Third, to the extent that the Court considered any evidence outside the administrative record, the error was harmless and, as such, does not warrant alteration or amendment of judgment. The Lochs's claims lack specificity as to what evidence was improperly considered by the Court. However, upon review, the Court observes that, while Kayla did not testify at the administrative hearing, the Court did cite to her deposition as related to IDEA claims. In particular, the Court considered Kayla's testimony as to the difficulties she allegedly encountered with EHS staff related to her diabetes. The evidence was submitted by the Lochs and accepted by the Court as true. The District offered no evidence to counter these claims. It is patently clear that the consideration of this additional evidence, Kayla's own testimony submitted to the Court by the Lochs, cannot form a basis for reconsideration of the Court's order and judgment. The Court finds no unfair surprise or prejudice to the Lochs and will deny their motion for reconsideration as to this issue.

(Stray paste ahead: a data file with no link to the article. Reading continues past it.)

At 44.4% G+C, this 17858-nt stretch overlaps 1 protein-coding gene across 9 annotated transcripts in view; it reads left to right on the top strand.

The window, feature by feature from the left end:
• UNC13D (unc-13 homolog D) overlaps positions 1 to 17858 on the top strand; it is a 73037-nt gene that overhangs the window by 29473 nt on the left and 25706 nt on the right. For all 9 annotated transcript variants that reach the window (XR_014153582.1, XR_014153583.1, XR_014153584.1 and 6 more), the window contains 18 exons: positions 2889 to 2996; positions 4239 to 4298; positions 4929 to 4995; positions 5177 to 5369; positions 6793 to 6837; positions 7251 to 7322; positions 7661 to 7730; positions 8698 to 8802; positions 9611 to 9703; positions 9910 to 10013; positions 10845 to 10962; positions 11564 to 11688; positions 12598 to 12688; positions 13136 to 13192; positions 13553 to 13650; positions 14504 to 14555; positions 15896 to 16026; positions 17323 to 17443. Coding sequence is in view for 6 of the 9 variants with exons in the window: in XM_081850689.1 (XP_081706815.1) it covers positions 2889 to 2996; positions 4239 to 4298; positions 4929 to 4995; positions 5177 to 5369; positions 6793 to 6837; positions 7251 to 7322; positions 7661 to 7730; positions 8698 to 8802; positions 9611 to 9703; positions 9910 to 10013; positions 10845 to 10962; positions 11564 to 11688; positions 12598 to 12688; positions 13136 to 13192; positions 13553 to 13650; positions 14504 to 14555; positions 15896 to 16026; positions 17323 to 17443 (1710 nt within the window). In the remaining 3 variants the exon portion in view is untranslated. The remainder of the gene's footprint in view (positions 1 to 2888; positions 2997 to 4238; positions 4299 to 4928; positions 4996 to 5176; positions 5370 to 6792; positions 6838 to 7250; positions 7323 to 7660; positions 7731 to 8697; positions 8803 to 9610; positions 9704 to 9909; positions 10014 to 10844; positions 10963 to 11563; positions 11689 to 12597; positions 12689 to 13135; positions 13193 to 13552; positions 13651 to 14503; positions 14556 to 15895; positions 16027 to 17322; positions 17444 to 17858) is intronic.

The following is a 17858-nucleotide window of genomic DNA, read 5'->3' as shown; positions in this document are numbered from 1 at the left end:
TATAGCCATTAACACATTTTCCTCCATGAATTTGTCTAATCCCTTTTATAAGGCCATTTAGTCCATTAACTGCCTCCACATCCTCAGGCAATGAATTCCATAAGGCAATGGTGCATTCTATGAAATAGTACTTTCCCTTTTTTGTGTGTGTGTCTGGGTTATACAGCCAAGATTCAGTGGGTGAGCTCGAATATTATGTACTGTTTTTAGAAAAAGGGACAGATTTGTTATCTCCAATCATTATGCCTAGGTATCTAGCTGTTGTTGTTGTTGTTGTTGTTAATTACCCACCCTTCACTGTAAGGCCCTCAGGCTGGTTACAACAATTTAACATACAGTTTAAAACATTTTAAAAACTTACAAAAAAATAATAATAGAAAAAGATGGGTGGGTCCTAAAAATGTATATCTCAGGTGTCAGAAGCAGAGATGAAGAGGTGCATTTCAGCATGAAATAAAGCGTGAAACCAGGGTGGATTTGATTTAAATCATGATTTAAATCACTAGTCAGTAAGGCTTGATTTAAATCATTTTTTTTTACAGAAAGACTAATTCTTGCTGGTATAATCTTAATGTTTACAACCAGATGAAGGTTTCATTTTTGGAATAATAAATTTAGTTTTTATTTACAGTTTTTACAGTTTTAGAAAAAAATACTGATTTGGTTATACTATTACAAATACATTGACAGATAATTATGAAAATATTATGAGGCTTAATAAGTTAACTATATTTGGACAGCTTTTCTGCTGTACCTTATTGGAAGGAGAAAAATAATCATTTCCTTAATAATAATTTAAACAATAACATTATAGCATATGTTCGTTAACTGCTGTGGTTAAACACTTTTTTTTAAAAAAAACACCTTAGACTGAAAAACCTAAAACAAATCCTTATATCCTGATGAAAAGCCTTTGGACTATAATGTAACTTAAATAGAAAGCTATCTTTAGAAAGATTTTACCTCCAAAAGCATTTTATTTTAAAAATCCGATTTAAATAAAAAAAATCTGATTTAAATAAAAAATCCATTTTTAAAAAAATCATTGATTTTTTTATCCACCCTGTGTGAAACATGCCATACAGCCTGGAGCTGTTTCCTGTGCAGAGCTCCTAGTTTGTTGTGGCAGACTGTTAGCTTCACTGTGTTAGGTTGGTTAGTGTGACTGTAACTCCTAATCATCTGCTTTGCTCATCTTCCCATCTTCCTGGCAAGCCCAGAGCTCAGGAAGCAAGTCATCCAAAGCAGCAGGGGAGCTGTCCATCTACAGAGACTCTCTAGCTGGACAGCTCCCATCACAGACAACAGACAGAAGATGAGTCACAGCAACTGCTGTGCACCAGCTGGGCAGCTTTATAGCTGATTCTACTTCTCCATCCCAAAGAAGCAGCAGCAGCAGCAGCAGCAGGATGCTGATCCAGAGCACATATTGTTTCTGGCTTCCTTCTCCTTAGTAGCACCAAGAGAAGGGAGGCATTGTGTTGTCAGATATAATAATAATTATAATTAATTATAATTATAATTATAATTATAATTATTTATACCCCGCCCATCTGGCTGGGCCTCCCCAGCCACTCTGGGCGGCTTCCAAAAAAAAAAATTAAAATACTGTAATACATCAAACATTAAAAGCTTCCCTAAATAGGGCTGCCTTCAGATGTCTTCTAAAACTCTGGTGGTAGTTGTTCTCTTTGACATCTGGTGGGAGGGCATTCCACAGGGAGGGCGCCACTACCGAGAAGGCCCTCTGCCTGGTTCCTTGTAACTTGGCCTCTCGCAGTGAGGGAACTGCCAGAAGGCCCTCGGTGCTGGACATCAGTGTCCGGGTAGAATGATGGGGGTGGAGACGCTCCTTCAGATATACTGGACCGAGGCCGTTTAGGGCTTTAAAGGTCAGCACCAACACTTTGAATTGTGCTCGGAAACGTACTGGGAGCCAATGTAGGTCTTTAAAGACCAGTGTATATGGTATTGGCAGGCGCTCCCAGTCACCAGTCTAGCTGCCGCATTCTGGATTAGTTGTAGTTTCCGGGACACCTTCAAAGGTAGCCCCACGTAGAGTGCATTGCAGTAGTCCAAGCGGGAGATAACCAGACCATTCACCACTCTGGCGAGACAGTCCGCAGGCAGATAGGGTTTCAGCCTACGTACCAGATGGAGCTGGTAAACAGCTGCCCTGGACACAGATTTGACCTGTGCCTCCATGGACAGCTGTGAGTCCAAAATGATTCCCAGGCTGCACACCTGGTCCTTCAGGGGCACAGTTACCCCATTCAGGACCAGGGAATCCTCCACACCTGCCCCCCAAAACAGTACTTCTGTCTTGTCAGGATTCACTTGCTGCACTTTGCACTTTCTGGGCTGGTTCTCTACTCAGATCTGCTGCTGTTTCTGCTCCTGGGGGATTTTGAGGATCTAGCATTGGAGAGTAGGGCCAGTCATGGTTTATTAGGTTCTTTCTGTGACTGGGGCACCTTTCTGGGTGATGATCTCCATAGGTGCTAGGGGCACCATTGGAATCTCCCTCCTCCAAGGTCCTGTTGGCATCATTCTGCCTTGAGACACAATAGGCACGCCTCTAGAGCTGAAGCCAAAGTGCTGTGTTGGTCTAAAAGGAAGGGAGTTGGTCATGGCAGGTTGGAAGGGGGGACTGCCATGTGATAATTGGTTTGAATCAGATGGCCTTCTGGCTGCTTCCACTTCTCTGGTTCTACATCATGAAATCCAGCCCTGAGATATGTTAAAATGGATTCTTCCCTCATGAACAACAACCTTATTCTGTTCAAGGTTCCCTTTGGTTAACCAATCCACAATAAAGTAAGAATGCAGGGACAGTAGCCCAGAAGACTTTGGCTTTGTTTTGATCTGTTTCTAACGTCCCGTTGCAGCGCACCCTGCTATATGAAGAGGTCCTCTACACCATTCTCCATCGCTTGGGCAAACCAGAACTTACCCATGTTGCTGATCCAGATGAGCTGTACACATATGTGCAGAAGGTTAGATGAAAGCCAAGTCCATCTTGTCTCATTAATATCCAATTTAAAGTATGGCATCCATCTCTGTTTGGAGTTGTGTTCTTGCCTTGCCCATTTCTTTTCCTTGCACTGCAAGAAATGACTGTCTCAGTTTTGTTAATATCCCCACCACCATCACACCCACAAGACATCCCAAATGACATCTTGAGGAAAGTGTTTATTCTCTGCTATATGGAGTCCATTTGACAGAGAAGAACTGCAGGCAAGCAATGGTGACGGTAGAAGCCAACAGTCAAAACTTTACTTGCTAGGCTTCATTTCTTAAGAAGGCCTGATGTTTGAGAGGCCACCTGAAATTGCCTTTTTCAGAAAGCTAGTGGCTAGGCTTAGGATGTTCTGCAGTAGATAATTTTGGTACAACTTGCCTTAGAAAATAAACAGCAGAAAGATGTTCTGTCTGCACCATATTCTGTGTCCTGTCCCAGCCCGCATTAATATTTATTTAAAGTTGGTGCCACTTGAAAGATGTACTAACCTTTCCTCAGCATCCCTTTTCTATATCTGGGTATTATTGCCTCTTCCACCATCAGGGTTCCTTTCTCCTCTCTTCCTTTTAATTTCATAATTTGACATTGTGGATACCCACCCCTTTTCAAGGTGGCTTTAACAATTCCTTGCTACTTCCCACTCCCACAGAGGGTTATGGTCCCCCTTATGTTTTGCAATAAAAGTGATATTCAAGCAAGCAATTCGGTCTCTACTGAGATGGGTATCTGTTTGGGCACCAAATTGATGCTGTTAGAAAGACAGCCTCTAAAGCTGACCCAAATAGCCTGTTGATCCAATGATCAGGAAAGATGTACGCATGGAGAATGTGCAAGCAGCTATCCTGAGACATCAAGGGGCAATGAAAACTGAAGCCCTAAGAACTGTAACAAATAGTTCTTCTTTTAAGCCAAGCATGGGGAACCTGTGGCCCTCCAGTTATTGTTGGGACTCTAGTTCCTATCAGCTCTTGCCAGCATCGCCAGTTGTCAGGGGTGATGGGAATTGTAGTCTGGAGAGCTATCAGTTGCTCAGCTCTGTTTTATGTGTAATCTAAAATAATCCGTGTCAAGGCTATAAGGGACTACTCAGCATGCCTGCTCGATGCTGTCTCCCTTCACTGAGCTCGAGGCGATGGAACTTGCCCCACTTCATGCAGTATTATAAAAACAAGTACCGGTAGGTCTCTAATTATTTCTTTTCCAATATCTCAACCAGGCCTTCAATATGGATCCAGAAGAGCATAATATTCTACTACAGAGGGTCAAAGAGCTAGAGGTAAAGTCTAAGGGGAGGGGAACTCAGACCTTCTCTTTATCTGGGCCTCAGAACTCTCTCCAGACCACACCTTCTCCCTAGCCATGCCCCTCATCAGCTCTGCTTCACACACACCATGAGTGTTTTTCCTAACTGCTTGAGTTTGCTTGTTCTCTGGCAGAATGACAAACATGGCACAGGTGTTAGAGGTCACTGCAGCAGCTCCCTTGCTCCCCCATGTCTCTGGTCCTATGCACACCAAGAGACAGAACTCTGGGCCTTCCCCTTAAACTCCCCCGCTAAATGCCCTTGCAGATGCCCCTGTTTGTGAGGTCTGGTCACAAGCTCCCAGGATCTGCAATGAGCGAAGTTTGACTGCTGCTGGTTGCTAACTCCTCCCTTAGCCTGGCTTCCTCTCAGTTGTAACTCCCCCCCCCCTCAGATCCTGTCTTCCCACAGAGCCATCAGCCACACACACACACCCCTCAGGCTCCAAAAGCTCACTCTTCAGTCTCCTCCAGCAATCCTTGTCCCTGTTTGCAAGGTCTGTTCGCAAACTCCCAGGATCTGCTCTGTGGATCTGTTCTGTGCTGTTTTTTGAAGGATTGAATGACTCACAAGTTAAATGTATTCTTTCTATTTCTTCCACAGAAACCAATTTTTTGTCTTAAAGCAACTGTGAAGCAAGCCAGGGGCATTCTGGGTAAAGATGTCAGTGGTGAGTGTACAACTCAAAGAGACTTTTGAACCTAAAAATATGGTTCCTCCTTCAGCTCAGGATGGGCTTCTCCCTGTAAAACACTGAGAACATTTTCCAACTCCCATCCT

Gender Discrimination

The Lochs claim that they were not allowed to submit additional evidence on this issue which prevented them from offering evidence of sex discrimination.

It seems that the Lochs did not understand that the Court's order barring supplementation of the record applied only to IDEA claims and did not apply to Kayla's Title IX claim. Despite this apparent misunderstanding, the Lochs did, in fact, submit additional evidence outside the record on non-IDEA claims, including their claim for gender discrimination. In the Lochs's motion for summary judgment, they submitted six binders of deposition transcripts from District employees and from Kayla's treating physicians and counselors. Moreover, the Court reviewed the evidence submitted by the Lochs on gender discrimination, including their references to approved alternative education programs offered by the District and the male/female percentages in the various programs. If the Lochs failed to present other evidence or to make other arguments in support of their claim, it was not because the Court precluded them from doing so.


For all of the above reasons, the Court DENIES the Lochs's motion to alter or amend judgment (Doc. 198). As a housekeeping measure, the Court also DENIES as moot the District's motion to strike declarations (Doc. 206).


MICHAEL J. REAGAN United States District Judge